If you want something simpler and self-contained, then for each point find its closest neighbors (this info can also be read from the Delaunay triangulation) and compare their $d_i$ values. In particular, if the current point $i$ has no neighbors $j$ with $d_j>d_i$, then $i$ is on the boundary. Otherwise, consider each closest neighbor $j$ with $d_j > d_i$ and make decisions based on the straight-line (or street) distance $d_{ij}$. For example, $i$ would still be on the boundary if for all neighbors $j$ you find $d_i + d_{ij} > d_j$.

Depending on the exact desired output, you may want to add some additional neighboring vertices to the boundary identified by the above condition.

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And with $d_i$ you refer to the distance over the graph, not the distance in the Euclidian space, I guess? –  Teun D Jan 2 '13 at 13:27
    
And once I have determined all of the boundary edges, do you have any pointers to how to make a polygon with potentially holes and islands out of this set? –  Teun D Jan 2 '13 at 13:33
    
I was originally thinking about the Euclidean distance, but perhaps, you can use either. Once you determined the boundary edges/vertices, consider vectors emanating from the center to the boundary vertices. For each vector indexed $j$, find its angular coordinate $\rho_j$ and sort all vectors by $\rho_j$. This ordering should give you a star-like (not necessarily convex) polygon. I imagine you may need to perform some adjustments for your application, but hope the general idea is what you needed. –  Igor Markov Jan 2 '13 at 18:26
    
One more point. Check the image of a sample graph I have added to the end of the question. I think your approach would wrongly identify vertex A as being not on the boundar (it is connected to another point with greater $d$), while it would wrongly say that B is on the boundary. Using d as distance over the graph that is. Using Euclidian distance, A and C1, C2 would still by excluded from the boundary. Or am I still not quite understanding your point? –  Teun D Jan 9 '13 at 12:22
    
C1 and C2 can be added by special-case processing. As for A, consider this -- connect the vertex on the mid-left to the vertex on the lower right. This would seem to remove A from the boundary. So, whether A is on the boundary or not, cannot be decided by looking only at its neighbors. One approach to consider is to first find parts of the boundary using the algorithm I suggested, and then incrementally fill in the missing pieces. For example, once you find "extreme points" of the boundary, you could try connecting them with paths that traverse boundaries. –  Igor Markov Jan 10 '13 at 22:50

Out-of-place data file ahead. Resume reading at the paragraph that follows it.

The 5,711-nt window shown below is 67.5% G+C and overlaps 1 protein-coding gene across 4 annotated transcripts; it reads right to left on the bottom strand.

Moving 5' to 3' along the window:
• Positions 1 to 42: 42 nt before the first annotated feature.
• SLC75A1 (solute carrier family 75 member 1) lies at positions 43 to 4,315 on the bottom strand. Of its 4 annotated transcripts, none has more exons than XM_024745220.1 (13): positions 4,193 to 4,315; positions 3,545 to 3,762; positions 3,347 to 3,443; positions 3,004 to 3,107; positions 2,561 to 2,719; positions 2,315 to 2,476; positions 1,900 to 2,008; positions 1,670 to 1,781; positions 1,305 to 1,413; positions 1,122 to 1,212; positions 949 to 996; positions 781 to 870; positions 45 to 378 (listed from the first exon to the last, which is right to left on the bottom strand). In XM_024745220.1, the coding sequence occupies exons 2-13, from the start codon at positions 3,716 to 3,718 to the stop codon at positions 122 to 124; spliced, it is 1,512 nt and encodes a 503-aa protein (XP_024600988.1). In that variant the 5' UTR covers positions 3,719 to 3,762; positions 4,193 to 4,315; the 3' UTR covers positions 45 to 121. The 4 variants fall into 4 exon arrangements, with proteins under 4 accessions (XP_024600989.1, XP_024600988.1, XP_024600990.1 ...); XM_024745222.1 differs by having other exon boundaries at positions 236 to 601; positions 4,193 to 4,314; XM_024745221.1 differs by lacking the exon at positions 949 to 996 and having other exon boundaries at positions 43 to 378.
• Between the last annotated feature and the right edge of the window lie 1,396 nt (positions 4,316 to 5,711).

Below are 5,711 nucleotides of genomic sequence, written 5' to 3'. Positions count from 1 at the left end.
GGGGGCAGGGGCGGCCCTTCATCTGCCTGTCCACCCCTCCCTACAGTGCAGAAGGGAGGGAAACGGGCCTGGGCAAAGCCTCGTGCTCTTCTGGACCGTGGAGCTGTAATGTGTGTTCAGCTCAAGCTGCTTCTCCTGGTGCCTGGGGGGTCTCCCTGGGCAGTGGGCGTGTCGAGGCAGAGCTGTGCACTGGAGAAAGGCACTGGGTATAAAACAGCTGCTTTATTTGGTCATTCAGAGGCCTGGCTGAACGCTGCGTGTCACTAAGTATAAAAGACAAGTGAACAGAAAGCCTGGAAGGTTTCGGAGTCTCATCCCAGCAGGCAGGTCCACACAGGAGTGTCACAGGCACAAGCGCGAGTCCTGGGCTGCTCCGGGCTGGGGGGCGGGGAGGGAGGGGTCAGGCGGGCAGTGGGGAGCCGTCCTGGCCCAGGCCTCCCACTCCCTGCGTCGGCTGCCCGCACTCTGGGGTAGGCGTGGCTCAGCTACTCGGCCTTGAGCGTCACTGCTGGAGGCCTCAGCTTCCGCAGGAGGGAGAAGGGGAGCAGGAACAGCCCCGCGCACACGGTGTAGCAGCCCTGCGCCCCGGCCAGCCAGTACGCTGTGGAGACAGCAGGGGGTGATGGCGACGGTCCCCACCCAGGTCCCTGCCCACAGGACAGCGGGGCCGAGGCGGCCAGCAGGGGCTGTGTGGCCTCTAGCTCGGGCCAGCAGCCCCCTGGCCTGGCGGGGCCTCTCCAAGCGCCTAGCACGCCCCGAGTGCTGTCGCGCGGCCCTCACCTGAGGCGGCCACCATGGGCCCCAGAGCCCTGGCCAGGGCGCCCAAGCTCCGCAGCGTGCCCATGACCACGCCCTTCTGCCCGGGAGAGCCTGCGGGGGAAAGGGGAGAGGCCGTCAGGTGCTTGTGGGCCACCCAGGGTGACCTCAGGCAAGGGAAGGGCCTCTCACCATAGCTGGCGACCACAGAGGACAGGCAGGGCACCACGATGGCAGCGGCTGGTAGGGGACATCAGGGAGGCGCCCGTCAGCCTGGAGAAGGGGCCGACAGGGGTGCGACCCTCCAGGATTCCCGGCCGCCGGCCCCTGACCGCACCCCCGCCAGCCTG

I would suggest the following. The data you extracted from OSM is not enough. A DAG only represents the combinatorial data, but not the topological data. What you should do is to sort for every vertex of the DAG the emanating edges in cyclic order, say ccw. Also I would forget about the directions of the edges. With this information you can start at any boundary edge and then you simply walk along the outer face until you reach your starting position.

Since your graph is planar, the sorting takes just $O(n \log n)$.

It also seems that yo have vertices of degree 1 on the boundary. You should get rid of them, for example by doubling the incident edges.

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I have some properties attached to both the vertices (lat, lng) and the edges (length, maxspeed, oneway direction). So I do have a bit more info than just the DAG and I actually have all of the information needed for your approach. How would you handle holes inside the area? And in your O(nlogn) estimate, is n the avarage number of edges from a vertex? Wouldn't the full procedure be O(square root of vertices), assuming that the number of contained vertices grows with ^2 compared to the number in the boundary? –  Teun D Dec 19 '12 at 14:13
    
Since your graph is planar you have less than 3 times as many as edges than vertices. So the sum of the vertex degrees is $O(n)$, for $n$ the total number of vertices. Since $n\log n$ is a convex function, the worst case running time for sorting everything is $O(n\log n)$. –  A.Schulz Dec 19 '12 at 14:47